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Hand Hygiene: Patients Speak Up – Part 2 of 3

Posted on by CDC's Safe Healthcare Blog
Hand Hygiene Saves Lives: Patient Admission Video
Hand Hygiene Saves Lives: Patient Admission Video

Krissy Brinsley-Rainisch, MPH
CDC Health Communications Specialist
CDC’s Division of Healthcare Quality Promotion

Performing hand hygiene is a simple, mundane task. It is a very low tech action but has been shown to dramatically reduce healthcare-associated infections (HAIs). Still, there are a multitude of reasons why it isn’t always practiced as recommended: forgetfulness, too busy, lack of supplies, etc.

Patients and their loved ones can play an important role in the prevention of HAIs – they can ask or remind healthcare providers to wash their hands. CDC recently produced a video that encourages people to do just that. People often feel intimidated to question a healthcare provider, or they may even fear retaliation. We found in our evaluation of the video that healthcare providers are comfortable being asked by patients and their family members to perform hand hygiene, and more importantly, they would perform hand hygiene after being asked.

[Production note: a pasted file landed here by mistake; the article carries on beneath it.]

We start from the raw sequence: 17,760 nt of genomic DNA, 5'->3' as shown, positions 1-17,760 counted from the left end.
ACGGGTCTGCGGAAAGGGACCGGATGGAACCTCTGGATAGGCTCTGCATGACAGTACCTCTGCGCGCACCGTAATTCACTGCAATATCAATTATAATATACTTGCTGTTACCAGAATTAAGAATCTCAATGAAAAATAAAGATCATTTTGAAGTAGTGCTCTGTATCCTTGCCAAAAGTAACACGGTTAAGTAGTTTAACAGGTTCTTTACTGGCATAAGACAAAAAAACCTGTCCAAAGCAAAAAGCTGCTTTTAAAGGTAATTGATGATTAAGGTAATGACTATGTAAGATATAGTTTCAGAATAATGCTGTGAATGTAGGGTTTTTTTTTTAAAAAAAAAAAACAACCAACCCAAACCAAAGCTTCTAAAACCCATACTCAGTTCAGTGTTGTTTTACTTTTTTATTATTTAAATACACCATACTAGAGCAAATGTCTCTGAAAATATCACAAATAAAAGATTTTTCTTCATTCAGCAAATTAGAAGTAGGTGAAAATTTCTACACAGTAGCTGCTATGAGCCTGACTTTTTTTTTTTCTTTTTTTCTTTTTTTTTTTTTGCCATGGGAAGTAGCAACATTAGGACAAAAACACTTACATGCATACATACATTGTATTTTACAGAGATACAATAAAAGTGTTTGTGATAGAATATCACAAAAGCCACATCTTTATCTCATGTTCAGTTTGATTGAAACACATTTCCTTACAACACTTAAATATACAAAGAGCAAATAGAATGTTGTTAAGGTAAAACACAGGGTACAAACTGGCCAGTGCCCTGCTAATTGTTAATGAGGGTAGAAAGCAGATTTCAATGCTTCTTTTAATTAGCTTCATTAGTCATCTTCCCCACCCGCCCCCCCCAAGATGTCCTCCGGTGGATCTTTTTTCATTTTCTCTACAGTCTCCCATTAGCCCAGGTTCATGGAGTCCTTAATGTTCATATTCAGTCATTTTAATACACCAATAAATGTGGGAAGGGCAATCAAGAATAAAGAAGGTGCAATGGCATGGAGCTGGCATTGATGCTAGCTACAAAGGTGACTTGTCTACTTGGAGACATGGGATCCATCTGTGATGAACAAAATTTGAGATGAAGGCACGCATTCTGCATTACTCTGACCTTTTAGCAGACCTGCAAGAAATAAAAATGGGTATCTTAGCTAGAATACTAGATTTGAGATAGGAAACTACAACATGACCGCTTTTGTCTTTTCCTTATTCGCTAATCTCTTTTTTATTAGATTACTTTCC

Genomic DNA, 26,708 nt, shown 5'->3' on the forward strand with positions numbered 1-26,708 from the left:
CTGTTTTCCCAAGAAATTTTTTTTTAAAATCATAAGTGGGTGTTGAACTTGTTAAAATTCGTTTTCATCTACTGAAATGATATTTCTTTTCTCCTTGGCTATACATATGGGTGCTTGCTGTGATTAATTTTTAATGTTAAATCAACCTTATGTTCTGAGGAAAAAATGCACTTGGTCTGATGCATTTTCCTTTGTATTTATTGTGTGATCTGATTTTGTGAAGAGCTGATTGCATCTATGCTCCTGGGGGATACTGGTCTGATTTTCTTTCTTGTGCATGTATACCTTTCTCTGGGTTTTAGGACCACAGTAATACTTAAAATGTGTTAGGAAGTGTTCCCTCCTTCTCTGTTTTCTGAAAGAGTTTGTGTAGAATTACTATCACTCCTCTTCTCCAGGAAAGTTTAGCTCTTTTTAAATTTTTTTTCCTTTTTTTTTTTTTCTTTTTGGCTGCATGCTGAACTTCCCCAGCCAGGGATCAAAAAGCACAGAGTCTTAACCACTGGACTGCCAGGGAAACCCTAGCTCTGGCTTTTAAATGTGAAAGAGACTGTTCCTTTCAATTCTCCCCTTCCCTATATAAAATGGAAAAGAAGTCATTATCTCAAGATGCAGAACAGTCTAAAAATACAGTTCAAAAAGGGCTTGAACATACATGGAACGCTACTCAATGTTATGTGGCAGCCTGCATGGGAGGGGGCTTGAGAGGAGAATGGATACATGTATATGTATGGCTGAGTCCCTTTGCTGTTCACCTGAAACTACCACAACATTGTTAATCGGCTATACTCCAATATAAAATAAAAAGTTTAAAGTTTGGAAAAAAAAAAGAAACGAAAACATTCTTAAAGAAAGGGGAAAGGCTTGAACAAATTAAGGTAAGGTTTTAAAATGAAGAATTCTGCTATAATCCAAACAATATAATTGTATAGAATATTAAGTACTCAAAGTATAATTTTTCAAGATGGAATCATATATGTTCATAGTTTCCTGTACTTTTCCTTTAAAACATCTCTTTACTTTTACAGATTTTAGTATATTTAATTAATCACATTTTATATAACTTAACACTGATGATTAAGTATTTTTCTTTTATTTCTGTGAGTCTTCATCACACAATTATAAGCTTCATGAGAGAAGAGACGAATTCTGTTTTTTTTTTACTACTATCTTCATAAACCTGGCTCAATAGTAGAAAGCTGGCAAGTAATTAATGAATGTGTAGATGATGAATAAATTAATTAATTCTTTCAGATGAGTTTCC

It can be difficult to speak up, especially when you are sick. Having a family member with you can help. The discomfort of speaking up outweighs the potential consequences of not doing so. Here’s one way to do it:

Patient: “Doctor, I’m embarrassed to even ask you this, but would you mind cleansing your hands before you begin?”
Clinician: “Oh, I washed them right before I came in the room.”
Patient: “If you wouldn’t mind, I’d like you to do it again in front of me.”
Clinician: “Sure, no problem.”
Patient: “Thanks doctor. I know how important hand hygiene is in preventing the spread of infections.”

We’ve heard from numerous patient advocates who have been affected by HAIs tell us that they wish they’d known what to do or say to prevent HAIs. This is one significant prevention step. So please know that you have the right to speak up if you see healthcare providers not practicing hand hygiene as they should.

Do you feel comfortable asking clinicians to wash up? Clinicians, how do you feel when a patient asks you to clean your hands?